The development of drug resistance in cancer cells presents a major obstacle to cancer treatments of all types, including small molecule inhibitors, monoclonal antibodies, and hormone therapy.
The development of drug resistance in cancer cells presents a major obstacle to cancer treatments of all types, including small molecule inhibitors, monoclonal antibodies, and hormone therapy. Use of combinatorial approaches that target different cell mechanisms have met with some success in overcoming drug resistance, but the underlying problem of diversification in cancer cell populations remains.
Researchers at the Salk Institute in La Jolla, California and at the University of California, Santa Cruz examined cancer cell heterogeneity using a novel technique that enables sequencing the transcriptomes of single cells as well as cell populations. Their work, published October 20, 2014, describes the extent to which individual cells in a population differ, and how this translates to adaptability under stressed conditions, such as chemotherapy.1
Beverly Emerson, professor of Salk’s Regulatory Biology Laboratory and senior author of the paper, explains, “Cancer isn’t one cell but it’s an ecosystem, a community of cells. This study begins the groundwork for potentially finding a way to understand and dial back cell diversity and adaptability during chemotherapy to decrease drug resistance.”
The researchers examined 3 groups of breast cancer cells: untreated, exposed to paclitaxel (stressed), and drug tolerant (from a clonal population that proliferated after paclitaxel exposure). Comparison of RNA variations between single cells and across cell populations showed a surprising return to diversity in the drug-tolerant group in only a few generations.
Variations in RNA were apparent at the very early stages of evolution of the monoclonal population. As an indication of the extent of diversity, the majority of RNA variants observed from a single cell were unique to that cell; RNA variations shared among cells tended to be common, previously characterized single nucleotide polymorphisms (SNPs). Of the specific RNA variants found in the drug-tolerant cells, some were located in genes involved in paclitaxel resistance and others were in genes involved in cell adhesion and cell surface signaling.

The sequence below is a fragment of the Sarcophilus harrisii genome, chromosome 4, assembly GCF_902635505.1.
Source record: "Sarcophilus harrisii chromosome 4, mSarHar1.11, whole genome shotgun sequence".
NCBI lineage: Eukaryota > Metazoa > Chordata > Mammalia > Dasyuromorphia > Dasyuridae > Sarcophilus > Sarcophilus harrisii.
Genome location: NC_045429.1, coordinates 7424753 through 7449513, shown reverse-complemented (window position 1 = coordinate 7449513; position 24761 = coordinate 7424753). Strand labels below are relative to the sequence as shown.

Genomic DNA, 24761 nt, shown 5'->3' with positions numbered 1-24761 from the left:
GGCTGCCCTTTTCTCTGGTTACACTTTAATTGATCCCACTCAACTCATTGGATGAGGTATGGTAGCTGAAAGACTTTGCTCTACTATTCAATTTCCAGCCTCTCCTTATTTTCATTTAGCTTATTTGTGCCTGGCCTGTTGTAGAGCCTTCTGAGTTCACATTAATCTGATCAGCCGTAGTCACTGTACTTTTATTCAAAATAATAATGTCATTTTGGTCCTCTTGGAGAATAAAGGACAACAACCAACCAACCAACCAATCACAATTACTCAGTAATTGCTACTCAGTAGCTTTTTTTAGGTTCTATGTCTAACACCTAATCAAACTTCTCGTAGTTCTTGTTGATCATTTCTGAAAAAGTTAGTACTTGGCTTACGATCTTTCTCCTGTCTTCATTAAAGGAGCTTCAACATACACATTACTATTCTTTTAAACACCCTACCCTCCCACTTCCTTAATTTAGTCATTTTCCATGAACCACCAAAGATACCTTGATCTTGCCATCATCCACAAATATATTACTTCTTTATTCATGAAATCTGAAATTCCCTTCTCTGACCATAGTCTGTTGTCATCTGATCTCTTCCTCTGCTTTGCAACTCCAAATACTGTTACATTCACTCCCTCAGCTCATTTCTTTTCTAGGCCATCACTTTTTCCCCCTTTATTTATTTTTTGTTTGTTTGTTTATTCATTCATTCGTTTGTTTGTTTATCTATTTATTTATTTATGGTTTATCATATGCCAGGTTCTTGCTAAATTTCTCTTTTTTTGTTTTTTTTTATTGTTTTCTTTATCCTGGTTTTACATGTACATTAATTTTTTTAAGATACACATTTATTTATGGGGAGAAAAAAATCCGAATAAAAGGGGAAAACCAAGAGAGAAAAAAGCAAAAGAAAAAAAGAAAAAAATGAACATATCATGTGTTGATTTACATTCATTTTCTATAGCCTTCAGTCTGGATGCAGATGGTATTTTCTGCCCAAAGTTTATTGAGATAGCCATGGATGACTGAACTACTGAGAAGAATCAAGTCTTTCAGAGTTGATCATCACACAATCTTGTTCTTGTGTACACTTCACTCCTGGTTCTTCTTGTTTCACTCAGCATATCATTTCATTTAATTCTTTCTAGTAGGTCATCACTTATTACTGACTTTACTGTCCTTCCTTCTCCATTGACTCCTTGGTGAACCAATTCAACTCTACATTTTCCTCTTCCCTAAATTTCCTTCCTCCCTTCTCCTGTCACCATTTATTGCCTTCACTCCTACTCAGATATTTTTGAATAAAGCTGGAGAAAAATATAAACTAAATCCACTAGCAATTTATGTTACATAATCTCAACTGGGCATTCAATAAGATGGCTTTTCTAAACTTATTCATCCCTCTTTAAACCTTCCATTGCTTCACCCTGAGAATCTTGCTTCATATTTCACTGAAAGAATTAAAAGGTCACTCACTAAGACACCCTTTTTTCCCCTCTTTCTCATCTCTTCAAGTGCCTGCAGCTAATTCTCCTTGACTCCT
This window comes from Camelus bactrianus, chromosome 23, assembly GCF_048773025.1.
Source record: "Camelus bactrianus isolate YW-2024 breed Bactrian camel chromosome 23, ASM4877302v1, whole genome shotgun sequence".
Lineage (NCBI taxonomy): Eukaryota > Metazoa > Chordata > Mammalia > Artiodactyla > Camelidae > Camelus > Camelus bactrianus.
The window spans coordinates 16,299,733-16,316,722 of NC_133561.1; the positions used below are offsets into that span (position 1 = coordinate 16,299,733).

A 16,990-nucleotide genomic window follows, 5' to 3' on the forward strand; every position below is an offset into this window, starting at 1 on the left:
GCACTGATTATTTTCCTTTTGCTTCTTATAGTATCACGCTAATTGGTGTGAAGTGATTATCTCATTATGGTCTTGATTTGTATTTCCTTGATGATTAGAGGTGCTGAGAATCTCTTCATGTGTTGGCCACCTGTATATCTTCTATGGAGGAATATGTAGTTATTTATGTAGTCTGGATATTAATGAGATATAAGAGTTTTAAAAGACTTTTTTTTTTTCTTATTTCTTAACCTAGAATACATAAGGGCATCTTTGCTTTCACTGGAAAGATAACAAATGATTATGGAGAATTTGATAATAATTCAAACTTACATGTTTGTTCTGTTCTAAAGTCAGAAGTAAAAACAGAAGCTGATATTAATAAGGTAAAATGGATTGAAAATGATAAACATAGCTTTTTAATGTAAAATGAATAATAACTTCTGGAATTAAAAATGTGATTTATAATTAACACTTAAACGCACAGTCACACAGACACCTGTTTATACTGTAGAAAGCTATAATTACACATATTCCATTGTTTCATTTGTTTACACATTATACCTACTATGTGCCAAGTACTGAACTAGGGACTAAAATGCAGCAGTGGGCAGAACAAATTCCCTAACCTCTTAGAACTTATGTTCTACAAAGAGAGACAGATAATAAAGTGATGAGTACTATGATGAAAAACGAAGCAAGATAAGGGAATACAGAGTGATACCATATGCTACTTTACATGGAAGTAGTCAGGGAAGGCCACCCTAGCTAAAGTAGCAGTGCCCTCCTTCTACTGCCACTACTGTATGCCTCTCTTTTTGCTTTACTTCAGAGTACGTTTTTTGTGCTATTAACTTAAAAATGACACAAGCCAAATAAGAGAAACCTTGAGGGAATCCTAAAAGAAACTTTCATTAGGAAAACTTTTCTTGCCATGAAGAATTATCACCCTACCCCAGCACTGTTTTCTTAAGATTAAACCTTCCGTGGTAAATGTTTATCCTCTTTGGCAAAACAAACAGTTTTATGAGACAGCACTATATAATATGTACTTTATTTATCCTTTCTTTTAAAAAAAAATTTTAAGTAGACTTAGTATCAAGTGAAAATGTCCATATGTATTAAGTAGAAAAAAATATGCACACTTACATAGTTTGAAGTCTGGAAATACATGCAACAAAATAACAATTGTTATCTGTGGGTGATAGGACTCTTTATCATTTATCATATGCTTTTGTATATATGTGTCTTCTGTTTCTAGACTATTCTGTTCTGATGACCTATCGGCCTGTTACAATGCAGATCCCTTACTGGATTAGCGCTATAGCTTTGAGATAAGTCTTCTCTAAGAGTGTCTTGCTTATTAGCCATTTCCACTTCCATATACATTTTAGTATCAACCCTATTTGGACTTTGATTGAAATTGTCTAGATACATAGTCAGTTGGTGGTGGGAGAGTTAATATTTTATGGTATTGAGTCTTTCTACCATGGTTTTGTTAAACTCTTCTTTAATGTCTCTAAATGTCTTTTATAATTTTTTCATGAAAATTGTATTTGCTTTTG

A large proportion of cells derived from a single, drug resistant cell reverted back to drug sensitivity within 5 generations, indicating that heterogeneity among the population was restored quickly.
Interestingly, a larger proportion of precancerous cells became drug-resistant after paclitaxel exposure. Fernando Lopez-Diaz, lead author on the study and staff scientist at Salk offered one possible explanation, “Existing precancerous cells in tissues, indolent at the time of treatment, could evolve to a more aggressive phenotype after being exposed as “bystanders” to chemotherapy. Chemotherapy may actually push the precancerous, compromised cells to become tumorigenic.”
How do cancer cells adapt so rapidly and survive acute high stress environments, such as that presented by chemotherapy? One potential mechanism suggested by Emerson is mutation at the level of transcription, which has been observed in bacteria and occurs by misincorporation of nucleotides or transcriptional slippage.
The analysis presented in this study examined the RNA transcripts, but not the genomic DNA from the same cell. Says Emerson, “We do not yet know whether the RNA variants we observed resulted from DNA or RNA mutation. We plan to adapt this technology to distinguish RNA from DNA mutations in the same single cell. We hope to understand the basis of rapid evolution, in contrast to slower adaptation to chronic, low-level stress. We will examine whether stress-induced transcriptional mutation occurs in human cancer cells.”
This research shows cancer cells to be a moving target for existing treatments, evidenced by heightened transcription variability among cells. The solution may be to find the switch that turns off tumor diversification. Emerson considers diversification as an important element for evolution and survival. “Diversification could be a communal decision among the tumor cell population rather than the decision of individual cells. We are very interested in understanding communication signals within a tumor ecosystem.”
Adds Lopez-Diaz, “This research is not just about finding another pathway, but rather a completely different way of looking at cancer and how cells grow, adapt and evolve. We hope to better understand how cancer cells generate diversity, which can lead new and more successful therapies in the future.”